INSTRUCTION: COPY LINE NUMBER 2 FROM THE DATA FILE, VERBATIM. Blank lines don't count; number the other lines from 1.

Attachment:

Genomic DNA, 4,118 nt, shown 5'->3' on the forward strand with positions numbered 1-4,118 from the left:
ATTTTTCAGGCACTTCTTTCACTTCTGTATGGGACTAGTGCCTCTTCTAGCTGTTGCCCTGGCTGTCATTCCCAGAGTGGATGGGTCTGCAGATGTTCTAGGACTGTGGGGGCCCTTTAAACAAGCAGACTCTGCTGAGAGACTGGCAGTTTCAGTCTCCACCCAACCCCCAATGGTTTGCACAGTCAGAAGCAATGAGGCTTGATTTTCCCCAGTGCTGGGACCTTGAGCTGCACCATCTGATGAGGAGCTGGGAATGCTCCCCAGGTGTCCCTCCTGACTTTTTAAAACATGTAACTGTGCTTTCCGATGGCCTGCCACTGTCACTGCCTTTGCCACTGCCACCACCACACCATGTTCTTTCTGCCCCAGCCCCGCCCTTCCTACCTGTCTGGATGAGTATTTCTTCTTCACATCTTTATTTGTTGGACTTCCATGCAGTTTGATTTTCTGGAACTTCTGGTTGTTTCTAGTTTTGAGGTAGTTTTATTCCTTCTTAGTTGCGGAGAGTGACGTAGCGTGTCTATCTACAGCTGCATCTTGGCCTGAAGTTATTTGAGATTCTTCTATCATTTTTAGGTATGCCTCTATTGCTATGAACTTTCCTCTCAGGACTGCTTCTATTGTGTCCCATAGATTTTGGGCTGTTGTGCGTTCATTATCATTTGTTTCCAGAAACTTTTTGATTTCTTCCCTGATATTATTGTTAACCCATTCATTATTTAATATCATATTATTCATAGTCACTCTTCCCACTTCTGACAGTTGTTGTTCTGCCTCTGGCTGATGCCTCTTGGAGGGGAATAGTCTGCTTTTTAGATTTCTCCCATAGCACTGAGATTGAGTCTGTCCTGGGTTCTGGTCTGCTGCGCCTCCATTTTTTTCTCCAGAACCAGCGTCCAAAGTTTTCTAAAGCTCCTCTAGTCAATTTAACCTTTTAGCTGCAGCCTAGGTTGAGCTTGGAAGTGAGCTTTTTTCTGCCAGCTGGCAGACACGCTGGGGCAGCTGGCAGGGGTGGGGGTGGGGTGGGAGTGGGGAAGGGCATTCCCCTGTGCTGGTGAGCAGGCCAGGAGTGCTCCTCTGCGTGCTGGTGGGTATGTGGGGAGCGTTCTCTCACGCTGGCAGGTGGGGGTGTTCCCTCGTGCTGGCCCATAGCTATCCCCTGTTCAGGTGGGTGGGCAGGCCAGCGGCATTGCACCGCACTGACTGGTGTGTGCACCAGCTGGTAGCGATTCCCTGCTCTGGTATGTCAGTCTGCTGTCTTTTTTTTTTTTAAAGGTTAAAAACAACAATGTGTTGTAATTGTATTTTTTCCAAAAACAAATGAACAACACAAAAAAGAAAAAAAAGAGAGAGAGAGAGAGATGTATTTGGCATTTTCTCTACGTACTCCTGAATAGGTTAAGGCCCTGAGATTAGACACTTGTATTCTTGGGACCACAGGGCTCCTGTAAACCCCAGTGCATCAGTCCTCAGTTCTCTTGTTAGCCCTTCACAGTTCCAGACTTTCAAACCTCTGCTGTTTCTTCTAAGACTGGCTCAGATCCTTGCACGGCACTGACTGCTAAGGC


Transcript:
ATTTTTCAGGCACTTCTTTCACTTCTGTATGGGACTAGTGCCTCTTCTAGCTGTTGCCCTGGCTGTCATTCCCAGAGTGGATGGGTCTGCAGATGTTCTAGGACTGTGGGGGCCCTTTAAACAAGCAGACTCTGCTGAGAGACTGGCAGTTTCAGTCTCCACCCAACCCCCAATGGTTTGCACAGTCAGAAGCAATGAGGCTTGATTTTCCCCAGTGCTGGGACCTTGAGCTGCACCATCTGATGAGGAGCTGGGAATGCTCCCCAGGTGTCCCTCCTGACTTTTTAAAACATGTAACTGTGCTTTCCGATGGCCTGCCACTGTCACTGCCTTTGCCACTGCCACCACCACACCATGTTCTTTCTGCCCCAGCCCCGCCCTTCCTACCTGTCTGGATGAGTATTTCTTCTTCACATCTTTATTTGTTGGACTTCCATGCAGTTTGATTTTCTGGAACTTCTGGTTGTTTCTAGTTTTGAGGTAGTTTTATTCCTTCTTAGTTGCGGAGAGTGACGTAGCGTGTCTATCTACAGCTGCATCTTGGCCTGAAGTTATTTGAGATTCTTCTATCATTTTTAGGTATGCCTCTATTGCTATGAACTTTCCTCTCAGGACTGCTTCTATTGTGTCCCATAGATTTTGGGCTGTTGTGCGTTCATTATCATTTGTTTCCAGAAACTTTTTGATTTCTTCCCTGATATTATTGTTAACCCATTCATTATTTAATATCATATTATTCATAGTCACTCTTCCCACTTCTGACAGTTGTTGTTCTGCCTCTGGCTGATGCCTCTTGGAGGGGAATAGTCTGCTTTTTAGATTTCTCCCATAGCACTGAGATTGAGTCTGTCCTGGGTTCTGGTCTGCTGCGCCTCCATTTTTTTCTCCAGAACCAGCGTCCAAAGTTTTCTAAAGCTCCTCTAGTCAATTTAACCTTTTAGCTGCAGCCTAGGTTGAGCTTGGAAGTGAGCTTTTTTCTGCCAGCTGGCAGACACGCTGGGGCAGCTGGCAGGGGTGGGGGTGGGGTGGGAGTGGGGAAGGGCATTCCCCTGTGCTGGTGAGCAGGCCAGGAGTGCTCCTCTGCGTGCTGGTGGGTATGTGGGGAGCGTTCTCTCACGCTGGCAGGTGGGGGTGTTCCCTCGTGCTGGCCCATAGCTATCCCCTGTTCAGGTGGGTGGGCAGGCCAGCGGCATTGCACCGCACTGACTGGTGTGTGCACCAGCTGGTAGCGATTCCCTGCTCTGGTATGTCAGTCTGCTGTCTTTTTTTTTTTTAAAGGTTAAAAACAACAATGTGTTGTAATTGTATTTTTTCCAAAAACAAATGAACAACACAAAAAAGAAAAAAAAGAGAGAGAGAGAGAGATGTATTTGGCATTTTCTCTACGTACTCCTGAATAGGTTAAGGCCCTGAGATTAGACACTTGTATTCTTGGGACCACAGGGCTCCTGTAAACCCCAGTGCATCAGTCCTCAGTTCTCTTGTTAGCCCTTCACAGTTCCAGACTTTCAAACCTCTGCTGTTTCTTCTAAGACTGGCTCAGATCCTTGCACGGCACTGACTGCTAAGGC